Woman founds group for others suffering from uterine fibroids
It’s estimated 26 million women have uterine fibroids, non-cancerous tumors that grow in and on the uterus. They can cause heavy menstrual bleeding and pain. Tanika Gray Valbrun has been dealing with fibroids since she was a teenager.
“There are so many people who are having these debilitating symptoms,” she says.
Recently, the FDA approved the daily pill Myfembree to reduce heavy bleeding due to fibroids, which can lead to anemia. University of Chicago gynecologist Dr. Ayman Al-Hendy led the study. “We noticed about 50% reduction in bleeding already in the first month, 85 to 90% very quickly starting the second month,” he says.
Patients can stay on the drug for two years. Doctors say it’s not a cure or suitable for women who want to get pregnant. For those women, there are surgical procedures that offer hope. Dr. Charles Ascher-Walsh is with the Mount Sinai health system in New York.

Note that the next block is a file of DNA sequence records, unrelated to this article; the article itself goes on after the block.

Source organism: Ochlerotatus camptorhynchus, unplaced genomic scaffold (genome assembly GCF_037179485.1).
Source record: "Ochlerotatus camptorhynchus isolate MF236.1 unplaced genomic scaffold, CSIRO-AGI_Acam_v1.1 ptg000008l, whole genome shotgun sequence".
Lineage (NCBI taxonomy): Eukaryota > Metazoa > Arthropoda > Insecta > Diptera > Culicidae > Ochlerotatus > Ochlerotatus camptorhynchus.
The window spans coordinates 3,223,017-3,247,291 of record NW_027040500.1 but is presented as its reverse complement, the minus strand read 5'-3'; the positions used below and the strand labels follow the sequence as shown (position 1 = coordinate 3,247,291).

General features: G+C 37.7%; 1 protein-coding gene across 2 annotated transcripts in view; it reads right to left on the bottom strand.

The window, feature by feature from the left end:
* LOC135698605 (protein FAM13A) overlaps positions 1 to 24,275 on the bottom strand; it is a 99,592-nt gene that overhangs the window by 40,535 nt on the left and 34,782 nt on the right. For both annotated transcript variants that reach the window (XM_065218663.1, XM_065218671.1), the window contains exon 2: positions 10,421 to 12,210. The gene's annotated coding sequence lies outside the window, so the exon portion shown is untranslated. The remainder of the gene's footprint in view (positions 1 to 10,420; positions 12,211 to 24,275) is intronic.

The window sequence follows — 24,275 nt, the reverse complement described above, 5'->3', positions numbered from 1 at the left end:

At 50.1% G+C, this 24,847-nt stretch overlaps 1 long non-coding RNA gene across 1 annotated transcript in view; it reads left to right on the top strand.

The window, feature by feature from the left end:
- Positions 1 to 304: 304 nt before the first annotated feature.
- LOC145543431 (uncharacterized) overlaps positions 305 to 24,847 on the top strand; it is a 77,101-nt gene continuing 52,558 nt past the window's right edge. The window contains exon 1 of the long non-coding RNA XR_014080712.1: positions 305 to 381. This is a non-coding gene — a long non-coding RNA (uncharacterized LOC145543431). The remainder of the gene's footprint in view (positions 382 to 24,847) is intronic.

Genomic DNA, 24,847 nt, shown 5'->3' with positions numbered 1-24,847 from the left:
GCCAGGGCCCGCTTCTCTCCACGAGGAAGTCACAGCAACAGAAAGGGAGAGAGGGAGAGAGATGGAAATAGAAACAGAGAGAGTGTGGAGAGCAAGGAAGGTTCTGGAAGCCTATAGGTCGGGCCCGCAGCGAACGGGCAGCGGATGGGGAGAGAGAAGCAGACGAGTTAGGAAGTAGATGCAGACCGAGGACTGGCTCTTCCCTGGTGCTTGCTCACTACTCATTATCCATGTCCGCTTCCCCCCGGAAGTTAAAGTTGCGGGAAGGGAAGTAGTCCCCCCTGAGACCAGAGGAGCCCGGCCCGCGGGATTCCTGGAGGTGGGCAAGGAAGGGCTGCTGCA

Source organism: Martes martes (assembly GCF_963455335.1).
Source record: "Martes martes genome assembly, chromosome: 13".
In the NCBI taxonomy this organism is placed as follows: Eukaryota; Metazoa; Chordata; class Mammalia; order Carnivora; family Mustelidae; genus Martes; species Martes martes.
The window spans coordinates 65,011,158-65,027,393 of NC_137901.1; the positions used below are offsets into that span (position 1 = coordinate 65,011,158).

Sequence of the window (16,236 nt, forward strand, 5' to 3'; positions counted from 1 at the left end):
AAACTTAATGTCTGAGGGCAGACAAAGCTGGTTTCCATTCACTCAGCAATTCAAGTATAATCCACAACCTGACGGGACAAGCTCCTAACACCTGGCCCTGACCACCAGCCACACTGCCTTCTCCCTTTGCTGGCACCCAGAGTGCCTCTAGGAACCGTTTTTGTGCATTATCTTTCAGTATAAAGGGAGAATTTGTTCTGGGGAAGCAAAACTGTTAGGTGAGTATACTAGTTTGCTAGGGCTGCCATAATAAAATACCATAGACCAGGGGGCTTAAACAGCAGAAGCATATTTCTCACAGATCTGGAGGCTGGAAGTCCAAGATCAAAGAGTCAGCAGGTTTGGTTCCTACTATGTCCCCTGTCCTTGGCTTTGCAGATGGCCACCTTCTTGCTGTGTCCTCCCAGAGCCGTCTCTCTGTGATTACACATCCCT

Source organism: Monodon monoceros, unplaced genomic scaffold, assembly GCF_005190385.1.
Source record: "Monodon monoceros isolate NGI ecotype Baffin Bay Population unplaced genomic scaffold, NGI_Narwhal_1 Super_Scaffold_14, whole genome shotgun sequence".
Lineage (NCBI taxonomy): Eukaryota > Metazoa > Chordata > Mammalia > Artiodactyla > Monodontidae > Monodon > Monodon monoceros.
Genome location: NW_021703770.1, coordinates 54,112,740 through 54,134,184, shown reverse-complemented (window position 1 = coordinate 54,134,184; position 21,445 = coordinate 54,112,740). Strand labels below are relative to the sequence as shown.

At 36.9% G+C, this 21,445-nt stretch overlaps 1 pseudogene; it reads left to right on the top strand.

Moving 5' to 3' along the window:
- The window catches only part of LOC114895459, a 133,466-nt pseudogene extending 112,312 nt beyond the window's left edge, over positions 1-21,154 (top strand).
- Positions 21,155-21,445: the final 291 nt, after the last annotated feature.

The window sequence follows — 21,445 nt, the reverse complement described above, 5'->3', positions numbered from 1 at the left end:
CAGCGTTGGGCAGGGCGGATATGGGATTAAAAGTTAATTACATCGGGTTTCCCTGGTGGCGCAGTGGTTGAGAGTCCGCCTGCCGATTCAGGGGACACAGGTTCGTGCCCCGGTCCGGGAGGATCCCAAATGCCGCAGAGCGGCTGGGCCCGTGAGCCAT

“The newest procedure that’s being done for fibroids is something called radio frequency ablation, essentially sort of putting a needle into a fibroid and delivering an electric current,” he says. Basically, killing off the tissue and shrinking the fibroid. A similar, more invasive version is a laparoscopic procedure that requires anesthesia.
Valbrun says her fibroids have also affected her fertility. Her medical journey inspired her to create the White Dress Project.
“Our mission is to ensure that people understand that they do not have to suffer in silence with uterine fibroids, and that they should be their own best health advocate,” she explains. She hopes raising awareness will help women get the support they need.
For more information, visit the White Dress Project’s website.